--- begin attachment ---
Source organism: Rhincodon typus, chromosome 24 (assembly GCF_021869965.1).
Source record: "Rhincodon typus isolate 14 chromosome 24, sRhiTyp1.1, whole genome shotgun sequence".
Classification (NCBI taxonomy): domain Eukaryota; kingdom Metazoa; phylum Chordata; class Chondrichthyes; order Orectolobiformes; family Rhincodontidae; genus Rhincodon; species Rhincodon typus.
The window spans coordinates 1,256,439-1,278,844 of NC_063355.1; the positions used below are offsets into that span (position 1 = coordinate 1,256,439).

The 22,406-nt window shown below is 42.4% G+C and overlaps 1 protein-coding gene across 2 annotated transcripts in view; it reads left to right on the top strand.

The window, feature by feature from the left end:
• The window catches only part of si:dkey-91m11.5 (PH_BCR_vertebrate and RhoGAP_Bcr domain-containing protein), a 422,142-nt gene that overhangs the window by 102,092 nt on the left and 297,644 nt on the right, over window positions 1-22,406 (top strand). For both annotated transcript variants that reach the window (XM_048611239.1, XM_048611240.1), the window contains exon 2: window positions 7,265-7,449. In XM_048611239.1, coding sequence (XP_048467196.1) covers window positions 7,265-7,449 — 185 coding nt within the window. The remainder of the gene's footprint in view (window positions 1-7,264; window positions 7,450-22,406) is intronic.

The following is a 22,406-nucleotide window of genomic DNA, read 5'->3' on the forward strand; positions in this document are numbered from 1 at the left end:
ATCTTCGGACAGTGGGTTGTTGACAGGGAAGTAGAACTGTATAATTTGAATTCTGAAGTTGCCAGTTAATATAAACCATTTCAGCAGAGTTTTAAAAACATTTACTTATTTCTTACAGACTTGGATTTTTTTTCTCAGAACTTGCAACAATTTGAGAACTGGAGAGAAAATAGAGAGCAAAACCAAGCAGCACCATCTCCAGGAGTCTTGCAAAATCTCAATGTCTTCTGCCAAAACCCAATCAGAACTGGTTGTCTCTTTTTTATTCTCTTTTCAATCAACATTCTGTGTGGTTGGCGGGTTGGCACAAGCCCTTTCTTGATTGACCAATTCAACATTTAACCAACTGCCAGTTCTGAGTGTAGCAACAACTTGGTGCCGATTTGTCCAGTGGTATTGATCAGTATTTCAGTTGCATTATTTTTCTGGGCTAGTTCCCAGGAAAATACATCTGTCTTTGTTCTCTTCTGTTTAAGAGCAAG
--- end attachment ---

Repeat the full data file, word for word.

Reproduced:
Source organism: Rhincodon typus, chromosome 24 (assembly GCF_021869965.1).
Source record: "Rhincodon typus isolate 14 chromosome 24, sRhiTyp1.1, whole genome shotgun sequence".
Classification (NCBI taxonomy): domain Eukaryota; kingdom Metazoa; phylum Chordata; class Chondrichthyes; order Orectolobiformes; family Rhincodontidae; genus Rhincodon; species Rhincodon typus.
The window spans coordinates 1,256,439-1,278,844 of NC_063355.1; the positions used below are offsets into that span (position 1 = coordinate 1,256,439).

The 22,406-nt window shown below is 42.4% G+C and overlaps 1 protein-coding gene across 2 annotated transcripts in view; it reads left to right on the top strand.

The window, feature by feature from the left end:
• The window catches only part of si:dkey-91m11.5 (PH_BCR_vertebrate and RhoGAP_Bcr domain-containing protein), a 422,142-nt gene that overhangs the window by 102,092 nt on the left and 297,644 nt on the right, over window positions 1-22,406 (top strand). For both annotated transcript variants that reach the window (XM_048611239.1, XM_048611240.1), the window contains exon 2: window positions 7,265-7,449. In XM_048611239.1, coding sequence (XP_048467196.1) covers window positions 7,265-7,449 — 185 coding nt within the window. The remainder of the gene's footprint in view (window positions 1-7,264; window positions 7,450-22,406) is intronic.

The following is a 22,406-nucleotide window of genomic DNA, read 5'->3' on the forward strand; positions in this document are numbered from 1 at the left end:
ATCTTCGGACAGTGGGTTGTTGACAGGGAAGTAGAACTGTATAATTTGAATTCTGAAGTTGCCAGTTAATATAAACCATTTCAGCAGAGTTTTAAAAACATTTACTTATTTCTTACAGACTTGGATTTTTTTTCTCAGAACTTGCAACAATTTGAGAACTGGAGAGAAAATAGAGAGCAAAACCAAGCAGCACCATCTCCAGGAGTCTTGCAAAATCTCAATGTCTTCTGCCAAAACCCAATCAGAACTGGTTGTCTCTTTTTTATTCTCTTTTCAATCAACATTCTGTGTGGTTGGCGGGTTGGCACAAGCCCTTTCTTGATTGACCAATTCAACATTTAACCAACTGCCAGTTCTGAGTGTAGCAACAACTTGGTGCCGATTTGTCCAGTGGTATTGATCAGTATTTCAGTTGCATTATTTTTCTGGGCTAGTTCCCAGGAAAATACATCTGTCTTTGTTCTCTTCTGTTTAAGAGCAAG